Even at 13, I was reading periodicals and newspapers. Now that I’m an old fart, I realized how much I missed and am busy trying to play catch up. My family keeps buying these biographies, James Rollins fiction, and political crap – it gathers dust.

    I am enjoying reading the old stuff. It’s much, much better.

  83. “Eugene Henderson is a troubled middle-aged man. Despite his riches, high social status, and physical prowess, he feels restless and unfulfilled, and harbors a spiritual void that manifests itself as an inner voice crying out I want, I want, I want. Hoping to discover what the voice wants, Henderson goes to Africa.”

    LOL. Holy shit…I swear I didn’t brush up on the novel before I posted that.

  84. Tigre, do you mind if I asked how long you have practiced? I know several attorneys, even a few friends I call friends, but I think you’re the only one I am acquainted who is an advocate.

    I can generally discuss and bullshit about anything, but I plead real ignorance about your job. I can’t even ask an intelligent question. Therefore, if I demonstrate abject stupidity about law, there’s good reason. 🙂

  85. My home state is Georgia. Rutherford is Connecticut.

    As I suspected, this is really directed a real estate (loan) closings. It’s the real estate agents and paralegals prerogative that they should be allowed to do it. I believe they are right. Lawyers don’t need to close garden variety residential real estate transactions. But I know why the bank would insist on it (particularly since the borrower is paying the fee anyway).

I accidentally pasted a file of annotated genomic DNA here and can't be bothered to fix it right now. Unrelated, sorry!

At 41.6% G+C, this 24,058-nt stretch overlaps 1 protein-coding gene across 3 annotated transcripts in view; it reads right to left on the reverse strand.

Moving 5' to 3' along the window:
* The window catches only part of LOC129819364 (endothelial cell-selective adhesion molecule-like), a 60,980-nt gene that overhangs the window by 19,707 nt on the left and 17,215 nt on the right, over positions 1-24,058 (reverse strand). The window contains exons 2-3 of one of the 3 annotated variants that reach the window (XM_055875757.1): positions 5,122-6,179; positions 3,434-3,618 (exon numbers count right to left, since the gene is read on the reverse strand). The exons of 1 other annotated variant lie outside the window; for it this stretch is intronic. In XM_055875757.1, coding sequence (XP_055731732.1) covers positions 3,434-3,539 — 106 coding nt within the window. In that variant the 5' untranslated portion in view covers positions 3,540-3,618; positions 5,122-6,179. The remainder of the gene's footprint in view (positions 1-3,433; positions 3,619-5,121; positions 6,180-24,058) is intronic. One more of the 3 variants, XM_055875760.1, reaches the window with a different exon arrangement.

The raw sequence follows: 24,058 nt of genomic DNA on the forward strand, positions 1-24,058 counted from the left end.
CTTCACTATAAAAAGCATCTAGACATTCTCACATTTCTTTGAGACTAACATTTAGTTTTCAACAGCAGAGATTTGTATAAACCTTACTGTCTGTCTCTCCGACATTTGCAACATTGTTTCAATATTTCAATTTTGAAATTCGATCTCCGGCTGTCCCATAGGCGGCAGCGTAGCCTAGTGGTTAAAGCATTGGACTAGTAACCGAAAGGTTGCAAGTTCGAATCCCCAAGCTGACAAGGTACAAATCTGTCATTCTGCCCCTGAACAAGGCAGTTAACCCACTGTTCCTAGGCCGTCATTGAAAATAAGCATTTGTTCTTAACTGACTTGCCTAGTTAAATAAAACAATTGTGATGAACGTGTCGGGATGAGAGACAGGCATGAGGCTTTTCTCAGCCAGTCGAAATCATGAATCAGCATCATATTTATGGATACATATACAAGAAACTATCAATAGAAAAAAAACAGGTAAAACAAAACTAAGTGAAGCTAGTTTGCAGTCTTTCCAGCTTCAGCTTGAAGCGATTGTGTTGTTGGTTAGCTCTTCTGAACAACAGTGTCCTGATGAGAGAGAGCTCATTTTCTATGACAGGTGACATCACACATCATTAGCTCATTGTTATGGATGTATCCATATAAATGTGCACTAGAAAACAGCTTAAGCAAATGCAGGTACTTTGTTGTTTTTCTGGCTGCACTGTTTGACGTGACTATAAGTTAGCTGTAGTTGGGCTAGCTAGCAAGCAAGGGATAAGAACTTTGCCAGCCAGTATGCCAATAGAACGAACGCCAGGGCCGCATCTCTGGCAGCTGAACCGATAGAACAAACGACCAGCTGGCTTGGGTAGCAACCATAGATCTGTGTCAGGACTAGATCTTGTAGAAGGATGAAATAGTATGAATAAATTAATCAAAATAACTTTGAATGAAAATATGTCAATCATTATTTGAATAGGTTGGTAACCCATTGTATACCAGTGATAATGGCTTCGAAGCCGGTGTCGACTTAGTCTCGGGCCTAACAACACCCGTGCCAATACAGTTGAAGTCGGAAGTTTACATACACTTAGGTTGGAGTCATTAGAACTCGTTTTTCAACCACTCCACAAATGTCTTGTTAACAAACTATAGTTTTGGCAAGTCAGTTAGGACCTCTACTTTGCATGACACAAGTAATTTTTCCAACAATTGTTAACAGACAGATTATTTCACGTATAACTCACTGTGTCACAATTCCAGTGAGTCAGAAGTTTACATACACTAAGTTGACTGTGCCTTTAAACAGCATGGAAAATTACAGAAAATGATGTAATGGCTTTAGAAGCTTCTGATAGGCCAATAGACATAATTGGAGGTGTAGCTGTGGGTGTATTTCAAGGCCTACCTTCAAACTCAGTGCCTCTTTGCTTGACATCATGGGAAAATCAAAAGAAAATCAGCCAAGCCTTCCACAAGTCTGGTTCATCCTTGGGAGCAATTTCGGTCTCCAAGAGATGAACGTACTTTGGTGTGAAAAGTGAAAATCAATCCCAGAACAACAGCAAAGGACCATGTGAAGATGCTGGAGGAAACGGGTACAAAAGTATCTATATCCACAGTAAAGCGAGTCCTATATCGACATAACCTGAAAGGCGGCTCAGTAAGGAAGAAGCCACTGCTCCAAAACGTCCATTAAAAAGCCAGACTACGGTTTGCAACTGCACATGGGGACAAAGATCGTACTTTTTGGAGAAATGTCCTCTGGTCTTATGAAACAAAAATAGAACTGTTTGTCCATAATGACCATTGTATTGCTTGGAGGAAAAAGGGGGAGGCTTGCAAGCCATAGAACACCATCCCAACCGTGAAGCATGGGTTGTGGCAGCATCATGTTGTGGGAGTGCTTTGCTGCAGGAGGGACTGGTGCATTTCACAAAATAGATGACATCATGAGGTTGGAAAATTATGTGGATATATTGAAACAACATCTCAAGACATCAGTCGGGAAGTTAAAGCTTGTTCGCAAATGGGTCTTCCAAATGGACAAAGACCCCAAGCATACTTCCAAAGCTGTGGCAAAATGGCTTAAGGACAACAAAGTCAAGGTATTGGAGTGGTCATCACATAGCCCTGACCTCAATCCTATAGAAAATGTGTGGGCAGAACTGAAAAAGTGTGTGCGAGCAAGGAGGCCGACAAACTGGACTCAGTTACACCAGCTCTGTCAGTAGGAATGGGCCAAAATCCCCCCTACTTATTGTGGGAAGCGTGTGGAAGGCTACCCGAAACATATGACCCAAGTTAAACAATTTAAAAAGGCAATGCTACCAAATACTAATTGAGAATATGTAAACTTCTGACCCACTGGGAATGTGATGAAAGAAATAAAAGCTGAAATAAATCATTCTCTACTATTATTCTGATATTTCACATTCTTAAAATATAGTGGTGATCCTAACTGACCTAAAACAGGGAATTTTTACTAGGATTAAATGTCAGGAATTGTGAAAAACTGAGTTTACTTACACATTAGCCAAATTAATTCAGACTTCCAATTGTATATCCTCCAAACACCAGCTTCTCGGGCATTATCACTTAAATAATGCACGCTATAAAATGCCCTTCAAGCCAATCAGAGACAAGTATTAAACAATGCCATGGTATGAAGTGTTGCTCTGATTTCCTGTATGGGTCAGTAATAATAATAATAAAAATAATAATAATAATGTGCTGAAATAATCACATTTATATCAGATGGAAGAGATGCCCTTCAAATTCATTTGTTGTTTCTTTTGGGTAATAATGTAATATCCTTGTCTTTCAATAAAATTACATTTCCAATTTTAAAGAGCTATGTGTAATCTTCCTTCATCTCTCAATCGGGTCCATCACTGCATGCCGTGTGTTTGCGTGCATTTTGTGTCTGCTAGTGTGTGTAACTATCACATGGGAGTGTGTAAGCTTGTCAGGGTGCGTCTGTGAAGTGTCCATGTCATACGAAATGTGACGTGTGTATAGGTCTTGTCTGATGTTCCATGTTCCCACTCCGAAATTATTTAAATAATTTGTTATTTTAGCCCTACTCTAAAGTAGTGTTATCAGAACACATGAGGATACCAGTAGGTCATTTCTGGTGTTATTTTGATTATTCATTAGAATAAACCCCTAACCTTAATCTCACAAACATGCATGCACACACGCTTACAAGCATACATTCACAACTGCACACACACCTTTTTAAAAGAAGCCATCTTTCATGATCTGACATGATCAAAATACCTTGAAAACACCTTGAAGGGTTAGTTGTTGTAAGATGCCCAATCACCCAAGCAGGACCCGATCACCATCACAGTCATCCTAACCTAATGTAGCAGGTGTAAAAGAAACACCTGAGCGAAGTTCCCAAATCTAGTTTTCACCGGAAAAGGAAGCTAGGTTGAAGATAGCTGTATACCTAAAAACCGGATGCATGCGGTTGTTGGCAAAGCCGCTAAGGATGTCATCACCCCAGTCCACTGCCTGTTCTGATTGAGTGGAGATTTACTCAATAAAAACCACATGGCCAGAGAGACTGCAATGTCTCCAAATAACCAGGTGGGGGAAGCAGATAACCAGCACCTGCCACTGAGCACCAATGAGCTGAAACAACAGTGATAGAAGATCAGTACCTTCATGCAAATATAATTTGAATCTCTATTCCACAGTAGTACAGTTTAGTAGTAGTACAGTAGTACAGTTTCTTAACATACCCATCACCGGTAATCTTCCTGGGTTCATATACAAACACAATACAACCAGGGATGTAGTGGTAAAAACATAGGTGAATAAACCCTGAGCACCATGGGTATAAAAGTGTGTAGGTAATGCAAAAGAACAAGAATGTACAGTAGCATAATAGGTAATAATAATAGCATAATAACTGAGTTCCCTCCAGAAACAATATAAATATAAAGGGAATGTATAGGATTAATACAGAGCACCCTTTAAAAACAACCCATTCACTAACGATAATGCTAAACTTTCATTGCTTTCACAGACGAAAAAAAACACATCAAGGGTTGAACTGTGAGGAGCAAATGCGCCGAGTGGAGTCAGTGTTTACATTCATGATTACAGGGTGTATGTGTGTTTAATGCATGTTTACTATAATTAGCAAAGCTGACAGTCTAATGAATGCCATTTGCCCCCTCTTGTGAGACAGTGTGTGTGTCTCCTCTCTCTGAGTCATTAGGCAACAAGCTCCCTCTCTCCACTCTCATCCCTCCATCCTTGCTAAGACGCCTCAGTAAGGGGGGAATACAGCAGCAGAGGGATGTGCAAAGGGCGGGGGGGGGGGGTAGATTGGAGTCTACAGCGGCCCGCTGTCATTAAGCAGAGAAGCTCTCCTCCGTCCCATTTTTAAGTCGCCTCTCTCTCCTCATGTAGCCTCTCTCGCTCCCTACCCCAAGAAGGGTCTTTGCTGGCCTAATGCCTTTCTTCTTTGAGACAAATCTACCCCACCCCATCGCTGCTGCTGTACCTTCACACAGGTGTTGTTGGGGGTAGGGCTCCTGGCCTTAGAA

“The FTC Staff believe that non-attorneys should be permitted to compete with attorneys in areas where no specialized legal knowledge and training is demonstrably necessary to protect
    the interests of consumers.”

  86. My Henderson the Rain King comparison seems a little harsh after reading that blurb. I do remember the book being hilarious while the ending kind of odd but strangely moving.

  87. Tex, I have been practicing about 17 years. And if I demonstrate abject stupidity about law, there’s good reason for that too. I’m an idiot. So we’re even. 😆

  88. Alright Rutherford. Grab on to your seat – I don’t want you falling out of the chair when I say this. And I’m hesitant to do so, because it always detracts from better conversation.

    As you are aware, I take up for Sarah Palin on principle. I wish she would go underground for about two years and shut her mouth as she is not a viable candidate, but Sarah scores large points for pissing liberals off. I love Ann Coulter – I don’t want her as my elected candidate.

    But I have grown to the point of nausea with Bristol Palin. I do not care to know why she was stupid, when she lost her virginity, how she got pregnant. Bristol Palin a disgrace and an embarrassment to womanhood. Much like her mother, this celebrity has completely gone overboard.

  89. “That being said, there is a total different dimension to the transaction….both are willing participants.”

    Let me know when your wife willingly goes to an unlicensed hairdresser and pays $100, then we can talk about voluntary. 😆

  90. In some cases….it seems to be more then just real estate.